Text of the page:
I can't tell you how long I have wanted to see this gull. It is right behind Ross's and Ivory Gull for me. I love these Asiatic gulls and funny enough, Mike Toochin and Peter Lypkie found a Slaty-backed Gull in Delta in the same week as this BTGU! Crazy to have 2 Asiatic gulls in the same week in the provine! Really this September has been one fantastic month of rarity birding in BC! I mean Little Stint, Snowy Plover, Arctic Tern, Red Phalarope and last night we found a rare subspecies of Song Sparrow called montana.

Ivan was really sweet and bought me lunch out of the blue and I stood eating it while watching the gull. What a nice community of birders Powell River has. Back to the gull....he would walk around and pick at the ground and then sit and tuck his head in and sleep for a bit. Later he would teeter on the dock before jumping off and doing a small flight showing those diagnostic field marks. He had a quick swim and was back on the dock roosting and preening again.

I have to say the dock covered in gull poo and many other gulls did not make for the most pleasing background. I was hoping he would stay on the water, so we could take Pierre's boat out to him but he wasn't having that. He just wanted to roost on the dock.

The people who saw him on the rock definitely got better photo opportunities than I did. You could see him with bins where I was but since the dock was across from the one I was standing on, the best views were had by scope. I did get some record shots and did a heavy crop to isolate this pretty gull. It was a nice twitch and a solo twitch. I haven't been on a solo twitch for so long and it was nice to be alone with my thoughts and with nature. I saw one black bear on my way home, which was a beautiful sight. I tried my luck and stopped at Wilson Creek Estuary in Sechelt to see if I could magically relocate the Lark Bunting (another bird I need) but no dice. I noticed someone had put up a feeder perhaps as a ploy to entice it or another rare bird. I ended up getting home before 8 pm, and it was one very long and tiring day (I was exhausted) but one I won't soon forget!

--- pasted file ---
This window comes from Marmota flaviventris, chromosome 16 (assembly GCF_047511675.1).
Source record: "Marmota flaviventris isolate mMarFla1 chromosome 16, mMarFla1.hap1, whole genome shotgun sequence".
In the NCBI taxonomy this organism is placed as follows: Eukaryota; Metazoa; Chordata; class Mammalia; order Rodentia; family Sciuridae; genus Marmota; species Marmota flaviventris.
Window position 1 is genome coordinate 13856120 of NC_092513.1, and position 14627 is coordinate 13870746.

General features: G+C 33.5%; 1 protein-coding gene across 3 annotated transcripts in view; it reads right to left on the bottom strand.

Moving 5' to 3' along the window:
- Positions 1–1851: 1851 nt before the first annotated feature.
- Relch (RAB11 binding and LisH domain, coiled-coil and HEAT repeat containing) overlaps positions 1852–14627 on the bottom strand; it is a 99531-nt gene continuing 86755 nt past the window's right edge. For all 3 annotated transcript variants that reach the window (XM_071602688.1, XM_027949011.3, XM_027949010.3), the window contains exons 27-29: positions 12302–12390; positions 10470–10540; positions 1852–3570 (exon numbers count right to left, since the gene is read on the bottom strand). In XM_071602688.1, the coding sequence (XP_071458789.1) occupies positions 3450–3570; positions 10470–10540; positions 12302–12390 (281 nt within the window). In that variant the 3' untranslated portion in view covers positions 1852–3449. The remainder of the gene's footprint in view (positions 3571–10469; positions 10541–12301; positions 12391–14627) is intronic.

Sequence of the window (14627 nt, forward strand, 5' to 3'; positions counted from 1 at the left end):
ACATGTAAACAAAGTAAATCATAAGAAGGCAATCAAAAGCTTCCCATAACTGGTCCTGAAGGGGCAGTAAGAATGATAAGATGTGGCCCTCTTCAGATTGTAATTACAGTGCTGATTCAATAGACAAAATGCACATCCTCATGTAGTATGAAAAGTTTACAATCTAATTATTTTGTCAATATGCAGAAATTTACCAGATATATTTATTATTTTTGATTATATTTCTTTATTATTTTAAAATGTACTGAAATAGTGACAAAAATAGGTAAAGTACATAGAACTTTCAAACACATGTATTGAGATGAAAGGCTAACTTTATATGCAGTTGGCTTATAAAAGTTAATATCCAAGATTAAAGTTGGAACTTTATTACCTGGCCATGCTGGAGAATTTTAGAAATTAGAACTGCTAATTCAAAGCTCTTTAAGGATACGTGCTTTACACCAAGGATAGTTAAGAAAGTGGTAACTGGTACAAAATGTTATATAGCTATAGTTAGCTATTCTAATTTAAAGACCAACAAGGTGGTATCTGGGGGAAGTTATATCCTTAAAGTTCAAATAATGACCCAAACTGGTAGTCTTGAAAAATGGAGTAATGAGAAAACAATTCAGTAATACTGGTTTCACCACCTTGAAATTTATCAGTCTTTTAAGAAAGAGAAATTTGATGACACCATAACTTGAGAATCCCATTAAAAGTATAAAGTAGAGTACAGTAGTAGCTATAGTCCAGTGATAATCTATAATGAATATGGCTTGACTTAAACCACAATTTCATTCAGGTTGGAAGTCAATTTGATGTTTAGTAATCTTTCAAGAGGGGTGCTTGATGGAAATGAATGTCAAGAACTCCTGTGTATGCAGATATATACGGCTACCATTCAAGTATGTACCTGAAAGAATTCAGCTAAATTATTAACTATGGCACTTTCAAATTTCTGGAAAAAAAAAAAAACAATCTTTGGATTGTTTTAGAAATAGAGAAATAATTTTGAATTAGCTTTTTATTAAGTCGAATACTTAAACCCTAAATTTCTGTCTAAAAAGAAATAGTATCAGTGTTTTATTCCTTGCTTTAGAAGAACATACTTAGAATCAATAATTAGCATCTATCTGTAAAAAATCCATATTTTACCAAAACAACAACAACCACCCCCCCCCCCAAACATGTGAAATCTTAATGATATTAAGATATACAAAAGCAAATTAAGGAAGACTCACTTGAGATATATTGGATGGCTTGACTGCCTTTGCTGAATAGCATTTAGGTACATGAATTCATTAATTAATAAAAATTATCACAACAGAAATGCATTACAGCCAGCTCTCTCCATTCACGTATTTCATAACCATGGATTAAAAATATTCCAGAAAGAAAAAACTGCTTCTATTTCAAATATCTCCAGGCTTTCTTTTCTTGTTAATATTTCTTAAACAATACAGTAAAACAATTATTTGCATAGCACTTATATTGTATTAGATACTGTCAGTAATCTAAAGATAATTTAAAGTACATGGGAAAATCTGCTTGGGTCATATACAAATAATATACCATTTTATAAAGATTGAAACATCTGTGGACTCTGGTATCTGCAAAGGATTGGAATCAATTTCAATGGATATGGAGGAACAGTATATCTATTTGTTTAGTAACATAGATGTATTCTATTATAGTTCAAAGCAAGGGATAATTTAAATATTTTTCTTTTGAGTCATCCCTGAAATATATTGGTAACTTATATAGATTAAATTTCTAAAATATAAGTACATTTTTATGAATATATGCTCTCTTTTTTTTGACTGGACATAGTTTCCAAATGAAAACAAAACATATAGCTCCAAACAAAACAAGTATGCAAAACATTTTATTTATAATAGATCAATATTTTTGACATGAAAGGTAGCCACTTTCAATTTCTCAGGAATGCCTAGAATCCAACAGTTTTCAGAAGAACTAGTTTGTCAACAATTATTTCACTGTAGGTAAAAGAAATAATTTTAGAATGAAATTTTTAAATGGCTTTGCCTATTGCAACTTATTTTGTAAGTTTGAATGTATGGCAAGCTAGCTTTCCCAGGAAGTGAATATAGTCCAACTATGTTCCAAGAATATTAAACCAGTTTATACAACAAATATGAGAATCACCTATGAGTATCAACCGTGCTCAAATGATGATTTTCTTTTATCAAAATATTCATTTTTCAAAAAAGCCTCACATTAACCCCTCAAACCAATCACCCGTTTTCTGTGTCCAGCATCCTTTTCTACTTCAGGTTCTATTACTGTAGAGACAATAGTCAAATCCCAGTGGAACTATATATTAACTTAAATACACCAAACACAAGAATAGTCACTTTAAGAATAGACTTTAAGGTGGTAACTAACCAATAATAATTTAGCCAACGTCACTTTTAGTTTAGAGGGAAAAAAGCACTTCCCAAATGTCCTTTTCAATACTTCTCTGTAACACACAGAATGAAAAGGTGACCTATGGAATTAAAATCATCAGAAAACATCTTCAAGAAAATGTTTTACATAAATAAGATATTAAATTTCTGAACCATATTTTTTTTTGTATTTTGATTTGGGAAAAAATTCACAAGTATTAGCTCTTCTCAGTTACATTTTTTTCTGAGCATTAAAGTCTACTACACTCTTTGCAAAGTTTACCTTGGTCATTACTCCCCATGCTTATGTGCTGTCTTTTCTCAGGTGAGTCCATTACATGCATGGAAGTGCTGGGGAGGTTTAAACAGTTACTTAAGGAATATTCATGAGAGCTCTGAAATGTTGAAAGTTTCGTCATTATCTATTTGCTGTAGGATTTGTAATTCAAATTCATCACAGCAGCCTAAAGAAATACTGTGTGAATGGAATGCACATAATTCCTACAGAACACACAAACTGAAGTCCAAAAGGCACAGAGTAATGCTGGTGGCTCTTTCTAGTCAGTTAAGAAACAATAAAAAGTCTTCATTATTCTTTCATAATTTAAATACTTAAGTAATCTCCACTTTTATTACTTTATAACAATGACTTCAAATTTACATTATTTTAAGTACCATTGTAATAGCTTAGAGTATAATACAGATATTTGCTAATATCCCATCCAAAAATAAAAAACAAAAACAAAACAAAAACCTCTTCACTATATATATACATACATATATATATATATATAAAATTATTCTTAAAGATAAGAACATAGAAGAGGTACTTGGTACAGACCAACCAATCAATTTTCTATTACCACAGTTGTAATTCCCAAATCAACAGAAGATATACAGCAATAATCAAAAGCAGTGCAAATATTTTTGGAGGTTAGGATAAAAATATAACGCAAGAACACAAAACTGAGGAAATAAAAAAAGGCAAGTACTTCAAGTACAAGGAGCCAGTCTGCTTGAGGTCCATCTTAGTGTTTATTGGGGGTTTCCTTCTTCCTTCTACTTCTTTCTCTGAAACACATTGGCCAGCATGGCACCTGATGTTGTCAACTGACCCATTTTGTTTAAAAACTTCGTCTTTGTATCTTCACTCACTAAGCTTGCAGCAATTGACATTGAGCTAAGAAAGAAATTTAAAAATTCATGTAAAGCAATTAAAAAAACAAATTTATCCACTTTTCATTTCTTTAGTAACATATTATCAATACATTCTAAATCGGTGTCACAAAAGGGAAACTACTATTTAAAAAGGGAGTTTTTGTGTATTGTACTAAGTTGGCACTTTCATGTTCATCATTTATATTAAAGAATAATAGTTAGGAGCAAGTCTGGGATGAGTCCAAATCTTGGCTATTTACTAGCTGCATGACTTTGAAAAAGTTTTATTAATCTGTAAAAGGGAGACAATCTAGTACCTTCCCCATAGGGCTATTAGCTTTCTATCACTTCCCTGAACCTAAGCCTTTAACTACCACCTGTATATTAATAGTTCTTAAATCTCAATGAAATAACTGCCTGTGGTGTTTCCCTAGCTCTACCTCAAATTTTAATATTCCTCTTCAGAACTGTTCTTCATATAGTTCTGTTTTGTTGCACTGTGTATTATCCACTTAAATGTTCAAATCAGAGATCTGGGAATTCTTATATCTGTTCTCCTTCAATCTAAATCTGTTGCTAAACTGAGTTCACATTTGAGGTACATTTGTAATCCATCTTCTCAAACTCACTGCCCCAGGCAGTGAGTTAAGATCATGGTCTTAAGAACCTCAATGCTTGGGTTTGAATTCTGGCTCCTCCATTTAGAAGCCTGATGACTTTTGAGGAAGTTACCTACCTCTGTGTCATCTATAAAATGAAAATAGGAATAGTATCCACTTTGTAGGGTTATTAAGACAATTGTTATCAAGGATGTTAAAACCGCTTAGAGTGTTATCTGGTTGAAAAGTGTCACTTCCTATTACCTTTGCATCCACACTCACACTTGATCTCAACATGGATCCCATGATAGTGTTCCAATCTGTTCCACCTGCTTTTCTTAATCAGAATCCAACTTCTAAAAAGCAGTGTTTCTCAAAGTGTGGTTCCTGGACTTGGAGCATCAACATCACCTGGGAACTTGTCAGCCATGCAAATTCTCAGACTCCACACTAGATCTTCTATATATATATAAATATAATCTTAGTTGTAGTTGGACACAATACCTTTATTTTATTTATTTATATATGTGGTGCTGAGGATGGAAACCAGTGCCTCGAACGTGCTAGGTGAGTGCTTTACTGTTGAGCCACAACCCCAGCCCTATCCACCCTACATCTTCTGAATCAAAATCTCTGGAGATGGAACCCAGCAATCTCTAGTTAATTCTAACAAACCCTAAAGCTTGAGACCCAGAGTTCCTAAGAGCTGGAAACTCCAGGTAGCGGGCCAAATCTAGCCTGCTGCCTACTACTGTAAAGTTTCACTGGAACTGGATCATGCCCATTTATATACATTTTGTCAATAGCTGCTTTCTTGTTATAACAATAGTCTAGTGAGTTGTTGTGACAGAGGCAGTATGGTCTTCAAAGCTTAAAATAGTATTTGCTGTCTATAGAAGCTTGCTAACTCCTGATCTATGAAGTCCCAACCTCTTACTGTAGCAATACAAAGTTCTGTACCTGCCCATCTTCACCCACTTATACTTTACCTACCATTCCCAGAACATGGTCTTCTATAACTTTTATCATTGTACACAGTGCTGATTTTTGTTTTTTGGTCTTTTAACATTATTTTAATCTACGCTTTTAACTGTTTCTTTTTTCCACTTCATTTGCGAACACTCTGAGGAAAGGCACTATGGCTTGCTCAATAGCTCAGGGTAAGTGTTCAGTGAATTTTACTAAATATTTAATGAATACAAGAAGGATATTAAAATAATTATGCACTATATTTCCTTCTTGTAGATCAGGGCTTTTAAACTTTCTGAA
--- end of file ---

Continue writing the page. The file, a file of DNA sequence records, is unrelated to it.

This Black-tailed Gull, is the third confirmed photo-documented record, for the province of BC so it is exceptionally rare. I sure am glad I went today because I had nice sunny and partly cloudy weather. It was also relatively warm but the next few days look miserable, wet and cold. I wonder where the gull will turn up next, for everyone's sake, I hope he keeps to the dock. My friend Blair always said if you don't follow the "Go Now Rule" you have no right to complain and that is my motto too! Go as fast as you can, as soon as you hear a rare bird is there and if you don't, you can't complain that you missed it.

This bird was a lifer for me, bird #422 for the province of BC and #692 for the ABA.

Comments

  1. Mel, what a great privilege to see such a rare bird. It must be an amazing feeling to see a bird you’ve been anticipating for years, right in your home province. Great to see this one sticking around, hope that other twitchers will get a chance to see it too.

    ReplyDelete
  2. Wow!! Congrats on getting this great rarity!!!

    ReplyDelete
  3. Congratulations on seeing this rare gull! I'm glad it stuck around long enough for you. Hopefully there is a Ross' or an Ivory Gull just around the corner.

    ReplyDelete
  4. Congratulations on getting the rare bird!

    ReplyDelete
  5. Thanks all for your kind comments I was really lucky to see this gull and I was the last person to see it before it departed! Lucky me :)

    ReplyDelete

Post a Comment

Popular Posts

Dowitcher Identification

STINT IDENTIFICATION

Hawk Identification Tips from every angle (Sharpie vs Cooper and Red-tailed Subspecies)

Snowy Owls and Owl Photography in the Lower Mainland and a Young Birder Painting of a Snowy Owl!

8 Days of Rarities in Arizona!